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One good knife, recommendations?


Swicks
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If the original poster was looking for a small knife, sure, I would've recommended a Santoku but he's looking for a 8"-10" Chef. I'm not a proponent of small knives anyway because I do 90% of my cutting/slicing needs with a 270mm but I do see the benefits of a smaller knife if you constantly use it for small or more precise cutting jobs. I use the 270mm for mincing garlic to slicing up watermellon. I also have a 210mm that surprised on how much I enjoy using it. That's about as small as I'll go though so a Santoku is still too small for me. The extra 3+ inches is greatly appreciated when it's needed and with Japanese knives, the difference in weight is just a few ounces.

Swicks, let us know what you ultimately decided on.

Cheers

Edited to add...Cool, Greg. Glad you like the knife. After a few sharpenings the true potential will show through and you will be amazed. Yeah, sometimes on these budget lines a little adjustment may be needed as it's hit and miss in the fit and finish department. The handle on mine was fine...a few hairline gaps between the tang and the scales but no big deal at all to me. The blade is what I was after.

Edited by Octaveman (log)

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On a side note but related, someone on a knife forum who's used German knives all her life just received her Tojiro DP the other day and thought people would like to read a first hand impression of her new Japanese Gyuto. This is what she had to say about it (submitted with permission).....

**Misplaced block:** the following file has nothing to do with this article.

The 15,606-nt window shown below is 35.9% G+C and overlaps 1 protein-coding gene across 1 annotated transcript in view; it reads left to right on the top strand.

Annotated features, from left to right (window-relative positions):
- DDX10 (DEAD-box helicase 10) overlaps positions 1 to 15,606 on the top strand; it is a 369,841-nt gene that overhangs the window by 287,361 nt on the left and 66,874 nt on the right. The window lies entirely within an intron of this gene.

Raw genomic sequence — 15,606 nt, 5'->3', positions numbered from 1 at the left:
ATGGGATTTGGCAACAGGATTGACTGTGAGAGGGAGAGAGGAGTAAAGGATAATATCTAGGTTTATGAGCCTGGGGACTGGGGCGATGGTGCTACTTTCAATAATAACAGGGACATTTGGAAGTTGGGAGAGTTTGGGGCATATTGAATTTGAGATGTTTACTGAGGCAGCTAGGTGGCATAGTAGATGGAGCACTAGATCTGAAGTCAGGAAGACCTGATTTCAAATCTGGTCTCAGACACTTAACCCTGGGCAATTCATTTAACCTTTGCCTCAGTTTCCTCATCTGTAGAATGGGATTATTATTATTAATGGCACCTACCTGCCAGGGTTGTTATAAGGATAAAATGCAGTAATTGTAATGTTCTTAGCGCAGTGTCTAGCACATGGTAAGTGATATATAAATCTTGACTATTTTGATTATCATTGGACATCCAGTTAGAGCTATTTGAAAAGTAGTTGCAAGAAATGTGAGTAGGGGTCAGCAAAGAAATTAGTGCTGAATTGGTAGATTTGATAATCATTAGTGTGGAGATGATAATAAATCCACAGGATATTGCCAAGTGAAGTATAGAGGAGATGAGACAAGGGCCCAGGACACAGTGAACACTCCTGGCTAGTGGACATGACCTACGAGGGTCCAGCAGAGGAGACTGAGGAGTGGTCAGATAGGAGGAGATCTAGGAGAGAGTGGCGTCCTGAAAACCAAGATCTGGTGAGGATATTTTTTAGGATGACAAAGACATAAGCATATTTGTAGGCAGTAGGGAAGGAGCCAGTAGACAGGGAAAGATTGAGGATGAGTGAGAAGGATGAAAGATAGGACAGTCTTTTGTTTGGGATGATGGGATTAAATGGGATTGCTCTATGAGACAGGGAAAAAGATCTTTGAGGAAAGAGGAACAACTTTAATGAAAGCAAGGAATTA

It came today-WOW

This is my first Japanese made knife, western style but in no way acts like anything I've ever used before. I got it on the holiday special from Korin and it finally came today.

So there's lots of experts here, so I'm writing this for the people like me, just curious about these knives but unsure.

Everything about it feels good, I'm a novice who has all German knives so the blade on this thing was startling right from the start. I learned really quick, what the sharp part touches, it cuts. No blood yet but I've had to learn a new way to brush food sticking to the far side of the blade off with my finger.

By standards, considering the price I paid for it, $50+change, this should be a cheap knife, but it's not, within an hour of practice with it, it changed everything I think about a knife used in the kitchen. Simply amazing.

There's lots of people who can tell you stuff that makes better sense, they're the ones who steered me to this knife. Just quickly, the handle is nicely finished and very comfortable, whether your hand is back on it or forward using the pinch method. the 240mm quickly became ideal, coming from an 8" knife. It's not that it really feels bigger, it just feels more efficient and for some reason more accurate, whether chopping with the tip on the board or the other way (okay I don't know the descriptive terms). I seldom did the tip on the board method of chopping with my other knives but noticed I'm doing it a lot now.

With the tip on the board, it is at least twice as easy to use as my 8" chefs knife.

In everything I did, the knife was just easy to use, it was like I didn't have to learn anything or get used to the knife at all, it's almost as if the knife had soul and was teaching me...Wow, I really said that, didn't I.

It slices bread better than my bread knife.

It slices roast beef and a rolled turkey roast better than my slicer.

It cubes potatoes without thinking, onions, etc.

chop, chop, chop, julienning carrots, slicing a fat carrot lengthwise is like slicing celery, it's really smooth.

And thin, oh my God I've never cut food that thin in my life, at least nothing that resembled food LOL...but still haven't figured out what it is I'm supposed to do with thin food